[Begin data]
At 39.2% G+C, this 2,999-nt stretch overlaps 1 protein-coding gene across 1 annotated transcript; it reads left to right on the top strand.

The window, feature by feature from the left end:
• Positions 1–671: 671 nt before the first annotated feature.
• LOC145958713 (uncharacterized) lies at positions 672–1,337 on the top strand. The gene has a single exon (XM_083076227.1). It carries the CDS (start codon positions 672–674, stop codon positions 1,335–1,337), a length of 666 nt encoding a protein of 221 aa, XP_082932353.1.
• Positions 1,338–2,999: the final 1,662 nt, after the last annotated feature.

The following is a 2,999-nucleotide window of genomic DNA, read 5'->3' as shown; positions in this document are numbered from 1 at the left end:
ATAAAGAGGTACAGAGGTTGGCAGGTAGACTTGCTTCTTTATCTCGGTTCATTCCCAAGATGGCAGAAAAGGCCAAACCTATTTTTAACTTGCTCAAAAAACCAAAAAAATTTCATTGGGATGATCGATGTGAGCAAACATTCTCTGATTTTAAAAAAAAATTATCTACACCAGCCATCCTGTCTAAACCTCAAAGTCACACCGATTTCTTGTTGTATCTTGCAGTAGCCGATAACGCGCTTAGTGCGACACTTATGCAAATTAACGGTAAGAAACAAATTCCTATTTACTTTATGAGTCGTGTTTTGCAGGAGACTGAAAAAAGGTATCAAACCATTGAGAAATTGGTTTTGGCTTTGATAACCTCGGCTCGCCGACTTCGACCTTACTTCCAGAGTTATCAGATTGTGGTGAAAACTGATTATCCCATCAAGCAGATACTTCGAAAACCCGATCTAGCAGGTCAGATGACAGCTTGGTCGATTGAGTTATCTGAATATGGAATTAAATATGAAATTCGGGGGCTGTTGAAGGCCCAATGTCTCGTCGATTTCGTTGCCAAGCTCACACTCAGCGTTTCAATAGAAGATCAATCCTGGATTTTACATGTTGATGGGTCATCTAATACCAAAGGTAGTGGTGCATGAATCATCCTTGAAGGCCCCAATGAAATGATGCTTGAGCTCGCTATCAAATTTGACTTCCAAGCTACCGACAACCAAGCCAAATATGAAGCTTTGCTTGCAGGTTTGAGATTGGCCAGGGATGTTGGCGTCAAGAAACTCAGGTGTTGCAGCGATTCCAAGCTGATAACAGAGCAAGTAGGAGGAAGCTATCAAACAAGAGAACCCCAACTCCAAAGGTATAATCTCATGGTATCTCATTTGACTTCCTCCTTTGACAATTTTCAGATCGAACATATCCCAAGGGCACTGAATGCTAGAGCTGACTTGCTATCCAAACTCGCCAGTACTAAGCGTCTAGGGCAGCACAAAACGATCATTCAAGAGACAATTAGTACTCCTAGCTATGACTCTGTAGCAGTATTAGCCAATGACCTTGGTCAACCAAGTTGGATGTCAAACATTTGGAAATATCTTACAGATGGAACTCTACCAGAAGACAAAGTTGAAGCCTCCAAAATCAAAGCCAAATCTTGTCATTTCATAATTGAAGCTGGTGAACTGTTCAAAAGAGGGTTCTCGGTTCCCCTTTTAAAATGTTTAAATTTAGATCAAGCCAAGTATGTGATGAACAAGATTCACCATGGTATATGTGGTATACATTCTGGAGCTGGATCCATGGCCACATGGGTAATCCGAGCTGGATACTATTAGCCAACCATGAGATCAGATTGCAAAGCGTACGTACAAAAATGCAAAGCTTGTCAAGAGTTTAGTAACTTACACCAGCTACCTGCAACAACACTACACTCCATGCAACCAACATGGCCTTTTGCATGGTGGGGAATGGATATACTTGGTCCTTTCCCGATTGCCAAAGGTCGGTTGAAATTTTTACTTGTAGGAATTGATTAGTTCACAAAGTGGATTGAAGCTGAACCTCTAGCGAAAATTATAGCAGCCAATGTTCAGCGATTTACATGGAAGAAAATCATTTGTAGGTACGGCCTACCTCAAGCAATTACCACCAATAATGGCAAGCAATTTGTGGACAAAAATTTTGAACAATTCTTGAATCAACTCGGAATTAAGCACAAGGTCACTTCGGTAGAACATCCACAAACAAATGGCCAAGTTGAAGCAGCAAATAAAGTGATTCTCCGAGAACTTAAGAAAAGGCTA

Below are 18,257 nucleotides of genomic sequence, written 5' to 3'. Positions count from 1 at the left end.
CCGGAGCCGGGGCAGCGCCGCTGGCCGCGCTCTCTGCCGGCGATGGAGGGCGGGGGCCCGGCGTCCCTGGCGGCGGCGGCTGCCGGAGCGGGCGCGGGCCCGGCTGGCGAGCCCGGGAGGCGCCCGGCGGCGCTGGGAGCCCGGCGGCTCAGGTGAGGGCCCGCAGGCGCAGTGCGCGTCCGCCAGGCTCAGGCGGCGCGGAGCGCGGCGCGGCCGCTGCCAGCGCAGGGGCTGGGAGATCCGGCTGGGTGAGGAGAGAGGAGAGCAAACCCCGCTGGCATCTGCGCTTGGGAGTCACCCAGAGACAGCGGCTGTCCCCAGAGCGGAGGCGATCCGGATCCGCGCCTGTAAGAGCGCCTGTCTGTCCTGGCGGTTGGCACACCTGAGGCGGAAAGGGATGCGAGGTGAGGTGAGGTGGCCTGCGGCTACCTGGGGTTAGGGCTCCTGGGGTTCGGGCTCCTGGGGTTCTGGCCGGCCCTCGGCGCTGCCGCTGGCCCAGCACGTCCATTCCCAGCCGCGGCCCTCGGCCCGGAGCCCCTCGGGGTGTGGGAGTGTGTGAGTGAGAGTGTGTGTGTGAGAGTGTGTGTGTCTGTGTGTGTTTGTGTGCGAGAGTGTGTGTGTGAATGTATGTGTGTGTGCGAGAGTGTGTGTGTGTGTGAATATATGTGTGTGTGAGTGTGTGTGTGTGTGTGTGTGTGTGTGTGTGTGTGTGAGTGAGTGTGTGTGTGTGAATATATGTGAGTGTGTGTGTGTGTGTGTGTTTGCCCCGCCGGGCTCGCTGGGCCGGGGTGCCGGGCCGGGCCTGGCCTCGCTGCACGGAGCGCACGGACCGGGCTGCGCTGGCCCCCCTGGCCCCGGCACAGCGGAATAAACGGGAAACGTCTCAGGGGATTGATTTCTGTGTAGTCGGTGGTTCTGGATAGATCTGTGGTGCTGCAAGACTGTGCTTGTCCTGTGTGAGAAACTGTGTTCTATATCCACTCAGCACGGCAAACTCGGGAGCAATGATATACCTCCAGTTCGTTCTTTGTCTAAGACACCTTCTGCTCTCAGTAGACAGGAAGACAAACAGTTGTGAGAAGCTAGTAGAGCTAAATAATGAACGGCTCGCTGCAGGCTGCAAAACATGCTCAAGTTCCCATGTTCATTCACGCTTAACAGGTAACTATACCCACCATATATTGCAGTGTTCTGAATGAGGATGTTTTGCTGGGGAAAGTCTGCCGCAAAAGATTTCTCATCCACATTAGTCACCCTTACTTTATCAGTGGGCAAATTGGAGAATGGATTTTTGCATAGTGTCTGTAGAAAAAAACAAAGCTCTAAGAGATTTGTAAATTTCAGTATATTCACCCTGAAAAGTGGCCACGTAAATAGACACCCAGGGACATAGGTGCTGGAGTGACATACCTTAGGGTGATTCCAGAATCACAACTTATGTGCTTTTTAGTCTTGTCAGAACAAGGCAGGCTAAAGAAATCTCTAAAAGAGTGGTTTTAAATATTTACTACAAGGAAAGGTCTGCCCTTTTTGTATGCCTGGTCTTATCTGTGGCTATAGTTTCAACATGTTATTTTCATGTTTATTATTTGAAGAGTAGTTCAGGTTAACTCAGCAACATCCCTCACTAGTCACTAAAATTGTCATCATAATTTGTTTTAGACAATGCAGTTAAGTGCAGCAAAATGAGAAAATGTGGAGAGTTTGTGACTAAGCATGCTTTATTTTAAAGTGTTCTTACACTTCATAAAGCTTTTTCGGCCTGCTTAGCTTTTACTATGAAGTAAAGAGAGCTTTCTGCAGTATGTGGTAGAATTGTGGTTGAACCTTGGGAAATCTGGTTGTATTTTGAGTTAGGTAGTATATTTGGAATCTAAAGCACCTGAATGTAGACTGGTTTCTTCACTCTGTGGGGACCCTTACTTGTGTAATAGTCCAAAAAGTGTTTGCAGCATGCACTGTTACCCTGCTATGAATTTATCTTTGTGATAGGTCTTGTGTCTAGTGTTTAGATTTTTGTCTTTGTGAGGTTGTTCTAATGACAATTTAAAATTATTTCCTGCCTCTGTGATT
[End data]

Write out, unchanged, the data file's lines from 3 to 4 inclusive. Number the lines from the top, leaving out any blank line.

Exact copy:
• Positions 1–671: 671 nt before the first annotated feature.
• LOC145958713 (uncharacterized) lies at positions 672–1,337 on the top strand. The gene has a single exon (XM_083076227.1). It carries the CDS (start codon positions 672–674, stop codon positions 1,335–1,337), a length of 666 nt encoding a protein of 221 aa, XP_082932353.1.